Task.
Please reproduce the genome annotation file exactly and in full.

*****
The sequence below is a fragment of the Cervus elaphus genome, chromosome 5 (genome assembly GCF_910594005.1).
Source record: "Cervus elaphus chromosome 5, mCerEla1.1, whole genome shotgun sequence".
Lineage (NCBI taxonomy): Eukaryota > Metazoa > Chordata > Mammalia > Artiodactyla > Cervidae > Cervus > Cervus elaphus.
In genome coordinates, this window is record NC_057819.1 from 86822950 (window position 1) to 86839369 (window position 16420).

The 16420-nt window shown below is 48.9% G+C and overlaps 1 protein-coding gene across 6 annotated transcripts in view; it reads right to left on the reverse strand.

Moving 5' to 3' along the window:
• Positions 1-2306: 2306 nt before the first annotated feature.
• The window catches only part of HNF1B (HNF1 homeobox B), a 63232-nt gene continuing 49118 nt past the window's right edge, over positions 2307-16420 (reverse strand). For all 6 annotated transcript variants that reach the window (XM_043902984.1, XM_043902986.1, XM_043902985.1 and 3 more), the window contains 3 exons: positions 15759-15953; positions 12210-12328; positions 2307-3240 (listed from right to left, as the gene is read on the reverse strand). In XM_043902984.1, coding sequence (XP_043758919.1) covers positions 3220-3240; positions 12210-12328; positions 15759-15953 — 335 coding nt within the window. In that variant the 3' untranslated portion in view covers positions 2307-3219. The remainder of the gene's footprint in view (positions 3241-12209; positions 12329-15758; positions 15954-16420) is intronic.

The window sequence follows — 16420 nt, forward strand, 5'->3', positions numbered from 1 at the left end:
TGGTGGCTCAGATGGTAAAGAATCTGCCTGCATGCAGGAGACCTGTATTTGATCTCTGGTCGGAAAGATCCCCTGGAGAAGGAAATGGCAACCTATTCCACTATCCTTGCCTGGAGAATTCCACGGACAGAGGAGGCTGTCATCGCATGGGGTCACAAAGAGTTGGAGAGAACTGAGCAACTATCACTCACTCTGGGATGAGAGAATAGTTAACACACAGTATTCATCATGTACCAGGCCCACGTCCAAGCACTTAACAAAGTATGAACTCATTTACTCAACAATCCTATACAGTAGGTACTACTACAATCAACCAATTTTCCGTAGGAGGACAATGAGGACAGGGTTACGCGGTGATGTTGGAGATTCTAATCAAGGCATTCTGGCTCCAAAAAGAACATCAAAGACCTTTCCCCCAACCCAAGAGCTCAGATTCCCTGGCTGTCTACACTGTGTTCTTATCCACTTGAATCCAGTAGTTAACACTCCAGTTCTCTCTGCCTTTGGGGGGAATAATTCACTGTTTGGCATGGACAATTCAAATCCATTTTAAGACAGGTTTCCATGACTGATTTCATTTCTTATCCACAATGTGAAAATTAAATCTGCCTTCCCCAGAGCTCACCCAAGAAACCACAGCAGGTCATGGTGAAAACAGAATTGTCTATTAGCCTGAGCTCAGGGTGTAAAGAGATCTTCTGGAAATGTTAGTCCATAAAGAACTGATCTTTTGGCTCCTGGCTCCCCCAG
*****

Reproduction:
The sequence below is a fragment of the Cervus elaphus genome, chromosome 5 (genome assembly GCF_910594005.1).
Source record: "Cervus elaphus chromosome 5, mCerEla1.1, whole genome shotgun sequence".
Lineage (NCBI taxonomy): Eukaryota > Metazoa > Chordata > Mammalia > Artiodactyla > Cervidae > Cervus > Cervus elaphus.
In genome coordinates, this window is record NC_057819.1 from 86822950 (window position 1) to 86839369 (window position 16420).

The 16420-nt window shown below is 48.9% G+C and overlaps 1 protein-coding gene across 6 annotated transcripts in view; it reads right to left on the reverse strand.

Moving 5' to 3' along the window:
• Positions 1-2306: 2306 nt before the first annotated feature.
• The window catches only part of HNF1B (HNF1 homeobox B), a 63232-nt gene continuing 49118 nt past the window's right edge, over positions 2307-16420 (reverse strand). For all 6 annotated transcript variants that reach the window (XM_043902984.1, XM_043902986.1, XM_043902985.1 and 3 more), the window contains 3 exons: positions 15759-15953; positions 12210-12328; positions 2307-3240 (listed from right to left, as the gene is read on the reverse strand). In XM_043902984.1, coding sequence (XP_043758919.1) covers positions 3220-3240; positions 12210-12328; positions 15759-15953 — 335 coding nt within the window. In that variant the 3' untranslated portion in view covers positions 2307-3219. The remainder of the gene's footprint in view (positions 3241-12209; positions 12329-15758; positions 15954-16420) is intronic.

The window sequence follows — 16420 nt, forward strand, 5'->3', positions numbered from 1 at the left end:
TGGTGGCTCAGATGGTAAAGAATCTGCCTGCATGCAGGAGACCTGTATTTGATCTCTGGTCGGAAAGATCCCCTGGAGAAGGAAATGGCAACCTATTCCACTATCCTTGCCTGGAGAATTCCACGGACAGAGGAGGCTGTCATCGCATGGGGTCACAAAGAGTTGGAGAGAACTGAGCAACTATCACTCACTCTGGGATGAGAGAATAGTTAACACACAGTATTCATCATGTACCAGGCCCACGTCCAAGCACTTAACAAAGTATGAACTCATTTACTCAACAATCCTATACAGTAGGTACTACTACAATCAACCAATTTTCCGTAGGAGGACAATGAGGACAGGGTTACGCGGTGATGTTGGAGATTCTAATCAAGGCATTCTGGCTCCAAAAAGAACATCAAAGACCTTTCCCCCAACCCAAGAGCTCAGATTCCCTGGCTGTCTACACTGTGTTCTTATCCACTTGAATCCAGTAGTTAACACTCCAGTTCTCTCTGCCTTTGGGGGGAATAATTCACTGTTTGGCATGGACAATTCAAATCCATTTTAAGACAGGTTTCCATGACTGATTTCATTTCTTATCCACAATGTGAAAATTAAATCTGCCTTCCCCAGAGCTCACCCAAGAAACCACAGCAGGTCATGGTGAAAACAGAATTGTCTATTAGCCTGAGCTCAGGGTGTAAAGAGATCTTCTGGAAATGTTAGTCCATAAAGAACTGATCTTTTGGCTCCTGGCTCCCCCAG